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Interview with Polina Guryeva: a happy mother who is aiming for gold at the 2024 Olympics

17.09.2023 | 23:59 |
 Interview with Polina Guryeva: a happy mother who is aiming for gold at the 2024 Olympics

Polina Guryeva - every Turkmenistan has probably heard about her. The name of the weightlifter, who in July 2021 won the first Olympic medal in the history of Turkmenistan, was on everyone’s lips.

Now Polina Guryeva is 23 years old. She has already become a happy wife and mother, while she never ceases to improve in sports and is currently representing the country at the World Championships in Riyadh.

While in Saudi Arabia, she took the time to interview an ORIENT correspondent and talk about how her life has changed two years after her successful performance at the Tokyo Olympics.

How do you feel remembering the events of those days when you became a silver medalist at the Olympic Games? And did it change your life?

— Oh yeah! My life changed to “before” and “after”. Drastically. But now, more than two years later, I still feel those emotions when I remember that day. I often watch videos of my performances - not for narcissism, but for analysis - and read comments from my fans. It gives me a big boost. I keep my medal in a special place and sometimes pick it up. And you know, I feel that this is not only my reward, but also the reward of all those who supported me along my path.

What is your most memorable moment at the Olympics, not counting the awards ceremony?

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— To be honest, I remember nothing except my speech and the award. Well, jokes aside, it’s a pity that I couldn’t see the city, because there was a pandemic, and we had to be in the “bubble” of the Olympic village throughout the Games.

After marriage and motherhood, is there still motivation to reach the top in weightlifting?

— Of course, there is motivation, it does not dissolve in ordinary women’s worries when there is a goal. I have it. I want to win an Olympic medal again, but this time gold.

How do you manage to cope with competitive pressure at such high-level competitions?

— I believe that you should not be afraid of your competitors, you should look at them not as rivals, but as colleagues, and learn from them what you lack. Sport is not an argument, well, in that form when people hardly hear each other, trying to prove that they are smarter or stronger in some way. This is not opposition, it is a common desire for the best result. We all set the bar for each other, look up to the best and are ready to move forward, overcoming all obstacles.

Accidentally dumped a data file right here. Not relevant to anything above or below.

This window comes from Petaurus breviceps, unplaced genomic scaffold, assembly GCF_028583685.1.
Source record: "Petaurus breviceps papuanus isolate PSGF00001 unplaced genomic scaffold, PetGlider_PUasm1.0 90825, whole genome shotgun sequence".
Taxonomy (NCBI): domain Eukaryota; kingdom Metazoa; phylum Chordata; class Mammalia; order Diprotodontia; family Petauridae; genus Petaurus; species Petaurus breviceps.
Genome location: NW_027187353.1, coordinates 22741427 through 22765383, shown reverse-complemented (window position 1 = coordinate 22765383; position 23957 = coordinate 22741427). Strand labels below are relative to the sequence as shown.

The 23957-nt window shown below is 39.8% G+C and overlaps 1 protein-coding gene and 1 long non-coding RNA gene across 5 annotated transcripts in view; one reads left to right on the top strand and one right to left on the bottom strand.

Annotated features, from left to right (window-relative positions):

Did you have any obstacles on the way to the Olympics?

— Every athlete faces his own personal obstacles and barriers to something more. I had a lot of them too. My coach was my support, he helped me in everything. With his help I overcame all difficulties.

How do you combine a sports career with studies and family life?

— My husband helps and supports me in everything. Mom helps out a lot with babysitting. So thanks to this support team I’m coping.

Was it difficult to return to professional sports after the birth of a child?

— No, it's not hard. I admit, I really missed the weight all this time. Two years after the birth of the baby, I began to train, trying to get back into shape and catch up. So I'm still in the process...

Do you have an idol?

— My idol is our weightlifter Alty Orazdurdyev. He was an outstanding athlete, for me he is a legend. I will not be mistaken if I say that his example inspires all weightlifters in Turkmenistan. Three-time world champion, Olympic record holder, three-time European champion, Asian champion - who doesn’t dream of these titles?

How did you get into weightlifting?

— My dad’s friend brought me to the section in 2012, when I was 12 years old. I immediately liked it there - it was somehow unusual. Not everything, of course, worked out right away, but over time I came to the conclusion that one should never give up or lose heart, on the contrary, one should set a goal and go towards it.

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And now you became the first Olympic medalist from Turkmenistan. Now your goal is Paris. What then?

“I’m glad that my success in Tokyo encouraged teenagers in our country to take up weightlifting. I believe that our country will have many more Olympic awards in this sport. As for me, my plans so far are as follows: if I win an Olympic medal in Paris, I want to end my sports career and devote my life to my family.



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